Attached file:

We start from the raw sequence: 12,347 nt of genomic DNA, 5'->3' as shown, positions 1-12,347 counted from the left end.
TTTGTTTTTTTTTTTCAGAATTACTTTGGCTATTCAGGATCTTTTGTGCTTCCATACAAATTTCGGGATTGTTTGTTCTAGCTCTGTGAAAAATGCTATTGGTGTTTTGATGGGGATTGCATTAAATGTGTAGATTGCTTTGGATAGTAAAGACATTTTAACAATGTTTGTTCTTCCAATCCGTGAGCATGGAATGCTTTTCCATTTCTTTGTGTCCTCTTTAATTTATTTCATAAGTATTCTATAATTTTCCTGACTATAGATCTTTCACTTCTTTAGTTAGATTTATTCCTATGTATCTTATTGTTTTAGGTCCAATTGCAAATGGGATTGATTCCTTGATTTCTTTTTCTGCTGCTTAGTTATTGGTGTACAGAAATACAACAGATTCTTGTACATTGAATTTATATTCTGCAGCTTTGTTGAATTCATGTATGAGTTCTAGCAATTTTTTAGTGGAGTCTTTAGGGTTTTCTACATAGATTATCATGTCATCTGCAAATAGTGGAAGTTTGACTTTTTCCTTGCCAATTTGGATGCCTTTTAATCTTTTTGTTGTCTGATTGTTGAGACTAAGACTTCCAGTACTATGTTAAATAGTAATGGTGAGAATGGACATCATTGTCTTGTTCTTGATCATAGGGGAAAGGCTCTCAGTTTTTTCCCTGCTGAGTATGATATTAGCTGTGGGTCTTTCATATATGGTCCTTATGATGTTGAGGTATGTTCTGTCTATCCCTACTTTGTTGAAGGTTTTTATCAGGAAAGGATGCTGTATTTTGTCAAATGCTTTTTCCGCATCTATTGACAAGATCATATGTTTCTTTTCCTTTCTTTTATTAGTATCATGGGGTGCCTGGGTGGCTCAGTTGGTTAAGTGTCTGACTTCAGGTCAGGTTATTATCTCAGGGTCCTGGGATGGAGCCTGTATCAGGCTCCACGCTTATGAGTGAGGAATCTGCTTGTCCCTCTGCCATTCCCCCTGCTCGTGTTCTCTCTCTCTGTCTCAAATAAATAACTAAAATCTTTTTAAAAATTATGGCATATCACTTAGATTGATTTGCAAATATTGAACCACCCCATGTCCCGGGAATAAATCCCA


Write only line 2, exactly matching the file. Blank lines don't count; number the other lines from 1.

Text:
TTTGTTTTTTTTTTTCAGAATTACTTTGGCTATTCAGGATCTTTTGTGCTTCCATACAAATTTCGGGATTGTTTGTTCTAGCTCTGTGAAAAATGCTATTGGTGTTTTGATGGGGATTGCATTAAATGTGTAGATTGCTTTGGATAGTAAAGACATTTTAACAATGTTTGTTCTTCCAATCCGTGAGCATGGAATGCTTTTCCATTTCTTTGTGTCCTCTTTAATTTATTTCATAAGTATTCTATAATTTTCCTGACTATAGATCTTTCACTTCTTTAGTTAGATTTATTCCTATGTATCTTATTGTTTTAGGTCCAATTGCAAATGGGATTGATTCCTTGATTTCTTTTTCTGCTGCTTAGTTATTGGTGTACAGAAATACAACAGATTCTTGTACATTGAATTTATATTCTGCAGCTTTGTTGAATTCATGTATGAGTTCTAGCAATTTTTTAGTGGAGTCTTTAGGGTTTTCTACATAGATTATCATGTCATCTGCAAATAGTGGAAGTTTGACTTTTTCCTTGCCAATTTGGATGCCTTTTAATCTTTTTGTTGTCTGATTGTTGAGACTAAGACTTCCAGTACTATGTTAAATAGTAATGGTGAGAATGGACATCATTGTCTTGTTCTTGATCATAGGGGAAAGGCTCTCAGTTTTTTCCCTGCTGAGTATGATATTAGCTGTGGGTCTTTCATATATGGTCCTTATGATGTTGAGGTATGTTCTGTCTATCCCTACTTTGTTGAAGGTTTTTATCAGGAAAGGATGCTGTATTTTGTCAAATGCTTTTTCCGCATCTATTGACAAGATCATATGTTTCTTTTCCTTTCTTTTATTAGTATCATGGGGTGCCTGGGTGGCTCAGTTGGTTAAGTGTCTGACTTCAGGTCAGGTTATTATCTCAGGGTCCTGGGATGGAGCCTGTATCAGGCTCCACGCTTATGAGTGAGGAATCTGCTTGTCCCTCTGCCATTCCCCCTGCTCGTGTTCTCTCTCTCTGTCTCAAATAAATAACTAAAATCTTTTTAAAAATTATGGCATATCACTTAGATTGATTTGCAAATATTGAACCACCCCATGTCCCGGGAATAAATCCCA